Multiple uranium species immediately complicate how spectroscopy deciphers simple light collection. These uranium species emit light in a such a tight color spectrum with such small differences in wavelengths that each wavelength is only beginning to be matched with its respective uranium oxide transition.

The effect of oxygen on uranium laser produced plasmas. A more intense flash of light associated with uranium monoxide is seen when more oxygen is present. However, with more oxygen the plasmas do not persist as long.

The researchers zoomed in on the tight spectrum of wavelengths using narrow-band filters the team had previously developed. These narrow-band filters work by isolating the light emitted at specific wavelengths so that only the wavelengths associated specific species are collected and analyzed.

One filter measured only atomic uranium, and another measured uranium oxide in the plasma during the laser pulses. The team then measured the light emitted from the plasma as they increased oxygen in the environment, watching to see how the chemistry changed in the presence of more oxygen.

Using precisely timed snapshots of the plasma (called fast-gated imaging), Harilal and his team directly observed how uranium monoxide and uranium atoms moved through the LPP over time and by location. This let them see how and where the species were formed and how they persisted as the plasma plume expanded and dissipated.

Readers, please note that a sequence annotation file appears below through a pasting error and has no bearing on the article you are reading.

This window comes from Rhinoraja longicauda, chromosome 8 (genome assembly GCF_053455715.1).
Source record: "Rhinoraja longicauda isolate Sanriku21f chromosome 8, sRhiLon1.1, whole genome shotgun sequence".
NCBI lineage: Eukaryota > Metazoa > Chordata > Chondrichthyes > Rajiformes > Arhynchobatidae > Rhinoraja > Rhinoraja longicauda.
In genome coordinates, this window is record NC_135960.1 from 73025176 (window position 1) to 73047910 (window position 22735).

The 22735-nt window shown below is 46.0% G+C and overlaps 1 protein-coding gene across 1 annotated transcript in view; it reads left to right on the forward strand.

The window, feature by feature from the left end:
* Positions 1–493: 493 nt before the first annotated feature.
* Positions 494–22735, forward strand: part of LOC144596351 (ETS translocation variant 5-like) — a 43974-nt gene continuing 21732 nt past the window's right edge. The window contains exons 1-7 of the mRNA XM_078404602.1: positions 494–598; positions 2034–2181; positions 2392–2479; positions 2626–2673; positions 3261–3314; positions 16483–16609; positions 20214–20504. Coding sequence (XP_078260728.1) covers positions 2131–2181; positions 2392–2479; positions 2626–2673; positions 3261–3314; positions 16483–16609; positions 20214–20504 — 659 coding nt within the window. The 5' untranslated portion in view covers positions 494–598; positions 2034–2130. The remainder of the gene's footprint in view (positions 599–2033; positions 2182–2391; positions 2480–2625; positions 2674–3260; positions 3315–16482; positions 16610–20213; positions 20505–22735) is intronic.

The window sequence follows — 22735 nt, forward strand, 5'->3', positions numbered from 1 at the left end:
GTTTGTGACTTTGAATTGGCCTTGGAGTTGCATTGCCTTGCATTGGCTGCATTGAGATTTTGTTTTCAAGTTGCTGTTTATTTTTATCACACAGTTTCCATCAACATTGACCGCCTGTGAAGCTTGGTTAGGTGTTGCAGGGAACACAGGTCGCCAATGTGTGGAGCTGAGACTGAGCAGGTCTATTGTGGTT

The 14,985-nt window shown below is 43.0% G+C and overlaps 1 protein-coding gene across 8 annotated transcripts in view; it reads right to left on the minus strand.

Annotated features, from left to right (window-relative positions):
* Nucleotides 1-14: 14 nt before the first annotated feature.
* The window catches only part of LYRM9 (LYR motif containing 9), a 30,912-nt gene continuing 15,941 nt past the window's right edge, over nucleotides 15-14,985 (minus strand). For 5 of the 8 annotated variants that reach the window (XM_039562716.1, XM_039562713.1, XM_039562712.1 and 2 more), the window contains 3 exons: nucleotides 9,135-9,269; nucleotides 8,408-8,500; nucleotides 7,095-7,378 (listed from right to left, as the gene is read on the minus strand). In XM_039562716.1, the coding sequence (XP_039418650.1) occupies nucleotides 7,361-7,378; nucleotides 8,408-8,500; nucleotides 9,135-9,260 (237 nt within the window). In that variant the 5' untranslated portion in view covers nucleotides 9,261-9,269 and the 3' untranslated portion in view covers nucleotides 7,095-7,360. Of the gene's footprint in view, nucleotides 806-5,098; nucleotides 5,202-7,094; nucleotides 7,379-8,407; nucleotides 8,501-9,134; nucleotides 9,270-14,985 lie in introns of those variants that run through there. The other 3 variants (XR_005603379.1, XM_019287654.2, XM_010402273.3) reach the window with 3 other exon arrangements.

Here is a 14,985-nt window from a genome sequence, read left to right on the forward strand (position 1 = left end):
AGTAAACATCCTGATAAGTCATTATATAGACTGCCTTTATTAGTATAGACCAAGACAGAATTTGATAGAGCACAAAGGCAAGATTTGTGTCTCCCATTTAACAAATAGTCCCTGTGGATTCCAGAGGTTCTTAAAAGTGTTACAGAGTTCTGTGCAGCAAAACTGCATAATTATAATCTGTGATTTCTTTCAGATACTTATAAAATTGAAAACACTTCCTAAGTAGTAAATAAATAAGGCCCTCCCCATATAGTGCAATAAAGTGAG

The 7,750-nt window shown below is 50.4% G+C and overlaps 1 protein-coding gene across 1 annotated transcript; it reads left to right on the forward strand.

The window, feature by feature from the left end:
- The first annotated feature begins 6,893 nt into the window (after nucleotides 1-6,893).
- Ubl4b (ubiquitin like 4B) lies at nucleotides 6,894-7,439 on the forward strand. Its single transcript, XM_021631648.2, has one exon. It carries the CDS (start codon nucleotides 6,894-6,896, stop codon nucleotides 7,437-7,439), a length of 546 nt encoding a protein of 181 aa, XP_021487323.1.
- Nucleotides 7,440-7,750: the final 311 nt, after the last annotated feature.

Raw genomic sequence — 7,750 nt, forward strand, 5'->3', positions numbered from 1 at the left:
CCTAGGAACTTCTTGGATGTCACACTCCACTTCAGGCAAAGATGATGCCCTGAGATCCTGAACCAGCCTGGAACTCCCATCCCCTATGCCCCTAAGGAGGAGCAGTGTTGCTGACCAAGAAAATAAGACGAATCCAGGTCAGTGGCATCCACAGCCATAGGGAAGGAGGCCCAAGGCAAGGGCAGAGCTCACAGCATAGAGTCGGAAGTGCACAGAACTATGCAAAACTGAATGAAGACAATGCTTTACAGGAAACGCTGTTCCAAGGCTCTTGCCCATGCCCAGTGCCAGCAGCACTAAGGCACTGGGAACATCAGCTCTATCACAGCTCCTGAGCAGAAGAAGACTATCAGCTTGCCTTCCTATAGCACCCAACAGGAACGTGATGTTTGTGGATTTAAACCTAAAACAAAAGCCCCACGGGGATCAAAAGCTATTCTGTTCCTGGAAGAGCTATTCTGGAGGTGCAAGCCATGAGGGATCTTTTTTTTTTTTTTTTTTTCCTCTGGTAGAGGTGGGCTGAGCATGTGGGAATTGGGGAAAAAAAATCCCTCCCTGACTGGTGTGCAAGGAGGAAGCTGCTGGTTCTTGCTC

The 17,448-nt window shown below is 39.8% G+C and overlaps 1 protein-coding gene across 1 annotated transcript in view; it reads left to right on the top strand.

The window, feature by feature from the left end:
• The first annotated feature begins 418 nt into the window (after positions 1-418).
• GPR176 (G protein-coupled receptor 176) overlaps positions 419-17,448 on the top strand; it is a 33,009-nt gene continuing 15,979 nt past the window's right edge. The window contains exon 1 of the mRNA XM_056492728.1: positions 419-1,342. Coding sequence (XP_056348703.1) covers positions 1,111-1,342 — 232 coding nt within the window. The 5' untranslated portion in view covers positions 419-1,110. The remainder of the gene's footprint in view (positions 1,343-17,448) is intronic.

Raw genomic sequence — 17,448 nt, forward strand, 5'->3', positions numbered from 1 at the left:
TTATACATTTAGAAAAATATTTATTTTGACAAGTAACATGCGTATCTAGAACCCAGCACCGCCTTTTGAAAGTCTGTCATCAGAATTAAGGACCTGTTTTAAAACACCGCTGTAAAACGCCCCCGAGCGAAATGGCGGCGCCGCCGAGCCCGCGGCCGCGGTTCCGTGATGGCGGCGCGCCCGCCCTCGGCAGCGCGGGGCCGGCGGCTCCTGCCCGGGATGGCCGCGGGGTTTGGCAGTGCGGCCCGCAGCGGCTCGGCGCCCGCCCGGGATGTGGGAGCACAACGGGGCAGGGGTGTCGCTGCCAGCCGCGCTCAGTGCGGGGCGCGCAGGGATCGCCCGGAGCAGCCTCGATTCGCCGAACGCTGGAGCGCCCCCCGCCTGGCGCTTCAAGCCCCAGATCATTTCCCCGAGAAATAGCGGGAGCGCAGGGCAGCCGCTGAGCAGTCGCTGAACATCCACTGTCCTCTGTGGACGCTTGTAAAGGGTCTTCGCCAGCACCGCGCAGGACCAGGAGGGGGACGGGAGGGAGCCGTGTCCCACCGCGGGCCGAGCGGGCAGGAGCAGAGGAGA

Wavelengths for Nonproliferation

The location of uranium and uranium oxide during the first 5 to 50 millionths of a second of a laser produced plasma’s life cycle. The gray rectangular boxes represent the target position.

The team found that uranium oxides are formed further from the target, where lower temperatures favor molecular recombination. Uranium oxides also form at later times in the lifetime of the plasma. When more oxygen is present, the plasmas don’t last as long.

Understanding the evolution of uranium atoms to uranium monoxide to higher oxides is critical for predictive modeling of explosion events. Precise, experimentally validated models mean more effective nuclear nonproliferation monitoring and better overall understanding of uranium chemistry.

In addition to helping researchers better understand uranium plasma chemistry, the laser-based techniques used in this work are also under development for in-field, remote nonproliferation monitoring as well. Since laser ablation coupled with optical emission spectroscopy measures light emitted from a plasma, data collection can be done from a safe, standoff distance that requires no sample handling. This technique has implications for nuclear forensic and safeguards monitoring.

The study was published in Pacific Northwest National Laboratory

Publication: This research was performed as part of the Department of Energy’s National Nuclear Security Administration. Team members included Elizabeth Kautz, Bruce Bernacki, and Sivanandan S. Harilal of Pacific Northwest National Laboratory and Patrick Skrodzki, Milos Burger, and Igor Jovanovic of the University of Michigan, with Mark Phillips from the James C. Wyant College of Optical Sciences at the University of Arizona Tucson, and support from Opticslah in Albuquerque, New Mexico.